Rowing Glossary

Rowing Boat Terms

Hull – the actual boat. The hull is very thin and fragile. It scratches and can be punctured easily. Be especially careful when moving the boat, always listening to the commands of the coach and the coxswain.

Decks – there are both stern and bow decks on the shell. These decks form compartments to trap air for flotation in the event of swamping or flipping.

Vents – There are vent hatches in both the bow and stern decks. When closed they trap air; when open they allow air flow to dry out any moisture in the fore and aft compartments. It is the responsibility of the coxswain and bow seat to close the deck vents. There are often vent hatch covers under the seats also. These allow access for adjustments to the seat tracks.

Keel – runs the length of the hull, down the center, for structural support.

Seat – on wheels that allow forward and back movement. Also a rower’s place and # in the boat.

Tracks – guides in which the seat wheels roll (also called slides).

Foot Stretcher – adjustable plate to which the shoes are attached, allowing adjustment for length.

Rigger – metal or composite “arm” attached to the exterior of the boat that holds the oar.

Oarlock – “U” shaped plastic part in which the oar is placed.

Gate – screw-down rod that keeps the oar from coming out of the oarlock.

Shaft – the long straight main section of the oar; usually composite.

Blade – the flat part of the oar that enters the water. Either hatchet shaped or, in older oars, tulip.

Handle – the oar part you hold on to; may be wood or composite with rubber grips.

Sleeve – plastic plate about 2/3 up the shaft that goes in the oarlock.

Collar – plastic piece attached around the sleeve that is pressed against the oarlock keeping the oar in the proper place.

Clam – a clip-on plastic piece that fits against the collar adjusting the load on the oar.


Rowing Shells

Single – one rower with two oars (scull)

Double – two rowers, each with two oars (scull)

Quad – four rowers, each with two oars (scull)

Pair – two rowers, each with one oar (sweep)

Straight Four – four rowers, each with one oar (sweep)

Four With – four rowers, each with one oar and a coxswain (sweep)

Eight – eight rowers, each with one oar and a coxswain (sweep)


Rowing Terms

Catch – The beginning of the rowing stroke where the oar blade is set in the water.

Drive – The part of the stroke where the blade is pulled through the water.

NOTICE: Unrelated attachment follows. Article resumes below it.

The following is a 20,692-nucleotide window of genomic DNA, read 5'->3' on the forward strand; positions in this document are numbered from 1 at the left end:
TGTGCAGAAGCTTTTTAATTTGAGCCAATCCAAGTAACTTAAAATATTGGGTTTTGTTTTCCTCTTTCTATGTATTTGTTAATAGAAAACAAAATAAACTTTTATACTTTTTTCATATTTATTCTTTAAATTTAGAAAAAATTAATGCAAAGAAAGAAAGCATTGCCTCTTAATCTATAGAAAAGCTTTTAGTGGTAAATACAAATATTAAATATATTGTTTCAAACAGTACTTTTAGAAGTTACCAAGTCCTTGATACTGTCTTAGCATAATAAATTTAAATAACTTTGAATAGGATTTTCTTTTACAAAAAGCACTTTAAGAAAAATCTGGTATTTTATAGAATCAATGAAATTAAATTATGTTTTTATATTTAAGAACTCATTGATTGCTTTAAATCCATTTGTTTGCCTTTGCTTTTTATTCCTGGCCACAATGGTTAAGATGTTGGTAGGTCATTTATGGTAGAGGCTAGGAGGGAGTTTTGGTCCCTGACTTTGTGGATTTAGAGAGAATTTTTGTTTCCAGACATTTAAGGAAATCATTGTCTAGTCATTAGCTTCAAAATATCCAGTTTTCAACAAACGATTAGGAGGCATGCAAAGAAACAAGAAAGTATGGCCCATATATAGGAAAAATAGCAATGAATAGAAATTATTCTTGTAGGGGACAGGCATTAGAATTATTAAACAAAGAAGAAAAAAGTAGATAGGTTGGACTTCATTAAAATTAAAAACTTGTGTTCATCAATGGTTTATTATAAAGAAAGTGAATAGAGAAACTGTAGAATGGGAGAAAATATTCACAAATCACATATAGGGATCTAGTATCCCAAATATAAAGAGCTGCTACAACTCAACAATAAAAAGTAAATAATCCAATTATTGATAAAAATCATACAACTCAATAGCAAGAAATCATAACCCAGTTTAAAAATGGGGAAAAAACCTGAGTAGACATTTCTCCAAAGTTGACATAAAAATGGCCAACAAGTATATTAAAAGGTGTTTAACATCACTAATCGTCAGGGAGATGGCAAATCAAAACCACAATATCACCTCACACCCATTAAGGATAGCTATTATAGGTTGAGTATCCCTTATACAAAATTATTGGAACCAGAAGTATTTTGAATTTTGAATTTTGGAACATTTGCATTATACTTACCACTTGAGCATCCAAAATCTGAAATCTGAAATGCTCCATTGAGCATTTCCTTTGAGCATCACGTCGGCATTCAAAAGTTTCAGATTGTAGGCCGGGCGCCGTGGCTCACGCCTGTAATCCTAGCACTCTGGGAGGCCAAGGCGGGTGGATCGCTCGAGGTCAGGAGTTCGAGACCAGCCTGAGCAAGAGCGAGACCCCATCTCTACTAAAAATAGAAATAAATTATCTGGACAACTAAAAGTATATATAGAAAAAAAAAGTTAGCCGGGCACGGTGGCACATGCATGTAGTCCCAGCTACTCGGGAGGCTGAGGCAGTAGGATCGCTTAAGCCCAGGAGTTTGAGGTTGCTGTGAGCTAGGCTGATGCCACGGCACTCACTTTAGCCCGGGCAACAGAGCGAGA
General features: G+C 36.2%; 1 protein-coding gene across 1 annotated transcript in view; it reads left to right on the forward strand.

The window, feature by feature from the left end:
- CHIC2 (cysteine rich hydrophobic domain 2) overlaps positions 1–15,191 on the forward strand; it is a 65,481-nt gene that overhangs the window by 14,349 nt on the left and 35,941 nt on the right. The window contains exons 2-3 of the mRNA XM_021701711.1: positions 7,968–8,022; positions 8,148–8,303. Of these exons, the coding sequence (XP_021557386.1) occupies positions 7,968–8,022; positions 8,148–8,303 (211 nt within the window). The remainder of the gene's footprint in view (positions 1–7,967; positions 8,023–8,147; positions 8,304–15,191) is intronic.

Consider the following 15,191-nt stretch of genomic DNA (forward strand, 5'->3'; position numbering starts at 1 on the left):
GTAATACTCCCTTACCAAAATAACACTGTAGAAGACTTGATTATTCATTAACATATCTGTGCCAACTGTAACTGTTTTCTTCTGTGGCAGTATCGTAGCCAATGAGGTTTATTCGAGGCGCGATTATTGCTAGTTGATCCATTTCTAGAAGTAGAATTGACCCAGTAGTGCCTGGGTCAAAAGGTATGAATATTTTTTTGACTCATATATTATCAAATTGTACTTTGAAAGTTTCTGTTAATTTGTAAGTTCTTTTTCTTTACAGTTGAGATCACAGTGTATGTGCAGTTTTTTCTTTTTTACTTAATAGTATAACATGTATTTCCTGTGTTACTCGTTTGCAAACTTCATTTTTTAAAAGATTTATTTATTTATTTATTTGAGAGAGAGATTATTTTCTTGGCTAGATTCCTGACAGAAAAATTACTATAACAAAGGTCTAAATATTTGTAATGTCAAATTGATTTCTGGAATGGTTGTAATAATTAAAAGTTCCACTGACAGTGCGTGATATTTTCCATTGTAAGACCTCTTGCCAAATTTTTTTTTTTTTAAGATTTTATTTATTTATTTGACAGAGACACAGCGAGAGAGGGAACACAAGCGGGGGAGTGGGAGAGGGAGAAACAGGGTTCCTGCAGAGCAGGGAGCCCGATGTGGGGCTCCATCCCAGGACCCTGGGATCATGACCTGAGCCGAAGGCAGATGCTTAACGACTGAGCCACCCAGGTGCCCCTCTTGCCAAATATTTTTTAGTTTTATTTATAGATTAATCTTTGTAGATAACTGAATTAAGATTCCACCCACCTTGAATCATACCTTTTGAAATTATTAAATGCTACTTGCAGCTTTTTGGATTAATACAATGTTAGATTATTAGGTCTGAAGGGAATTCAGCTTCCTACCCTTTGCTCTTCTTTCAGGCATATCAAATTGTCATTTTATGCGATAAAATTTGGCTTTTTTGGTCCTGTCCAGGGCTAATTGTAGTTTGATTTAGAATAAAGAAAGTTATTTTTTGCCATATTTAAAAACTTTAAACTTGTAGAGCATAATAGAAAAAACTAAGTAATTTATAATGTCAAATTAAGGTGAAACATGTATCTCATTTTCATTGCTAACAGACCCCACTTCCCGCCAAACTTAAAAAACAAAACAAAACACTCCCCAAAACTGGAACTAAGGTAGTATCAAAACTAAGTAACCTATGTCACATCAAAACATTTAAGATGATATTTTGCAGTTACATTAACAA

Finish – The final part of the stroke where the blade comes out of the water.

Release – Pushing down on the handle to raise the blade out of the water at the end of the stroke to begin the recovery.

Recovery – The part of the stroke where the rower comes slowly up the slide to return to the catch.

Feathering – Rotating the oar in the oarlock with the inside hand so that the blade is parallel to the water.

Leg Drive – Pushing with the legs against the foot stretchers on the drive.

Rushing The Slide – Coming up the slide to the catch too fast causing one’s weight to be thrown toward the stern causing the boat to check (slow down).

Missing Water – Not getting the blade into the water soon enough causing one to miss part of the beginning of the stroke (sometimes called rowing into the water).

Washing Out – Raising the blade out of the water before the finish of the stroke.

Skying – Coming to the catch with the blade too high above the surface of the water.

Run – The distance the boat moves after the release while the rower is on the recovery.

Puddles – Made when the blade is released from the water. Run can be judged by the distance between puddles.

Crab – When the oar is not released cleanly from the water. A rower “catches a crab” when the oar gets stuck in the water at the finish.


Directions in the Boat

Stern – the back end of the boat

Bow – the front end of the boat where the bow ball is located

Port – the left side of the boat from the coxswain’s view; the right side from the rower’s perspective as the rower is facing the stern

Starboard – the right side of the boat from the coxswain’s view, the left side from the rower’s perspective.